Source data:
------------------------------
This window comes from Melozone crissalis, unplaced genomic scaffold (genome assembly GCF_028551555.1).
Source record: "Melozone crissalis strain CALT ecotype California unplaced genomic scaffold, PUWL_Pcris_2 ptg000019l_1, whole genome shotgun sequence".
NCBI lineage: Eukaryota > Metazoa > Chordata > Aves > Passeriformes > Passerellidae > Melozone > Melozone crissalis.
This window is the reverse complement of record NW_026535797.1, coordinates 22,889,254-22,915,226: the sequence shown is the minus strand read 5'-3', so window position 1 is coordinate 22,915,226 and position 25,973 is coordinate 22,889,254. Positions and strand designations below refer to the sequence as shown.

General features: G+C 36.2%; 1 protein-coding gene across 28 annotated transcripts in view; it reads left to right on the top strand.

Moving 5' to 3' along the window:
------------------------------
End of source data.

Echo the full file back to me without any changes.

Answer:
This window comes from Melozone crissalis, unplaced genomic scaffold (genome assembly GCF_028551555.1).
Source record: "Melozone crissalis strain CALT ecotype California unplaced genomic scaffold, PUWL_Pcris_2 ptg000019l_1, whole genome shotgun sequence".
NCBI lineage: Eukaryota > Metazoa > Chordata > Aves > Passeriformes > Passerellidae > Melozone > Melozone crissalis.
This window is the reverse complement of record NW_026535797.1, coordinates 22,889,254-22,915,226: the sequence shown is the minus strand read 5'-3', so window position 1 is coordinate 22,915,226 and position 25,973 is coordinate 22,889,254. Positions and strand designations below refer to the sequence as shown.

General features: G+C 36.2%; 1 protein-coding gene across 28 annotated transcripts in view; it reads left to right on the top strand.

Moving 5' to 3' along the window: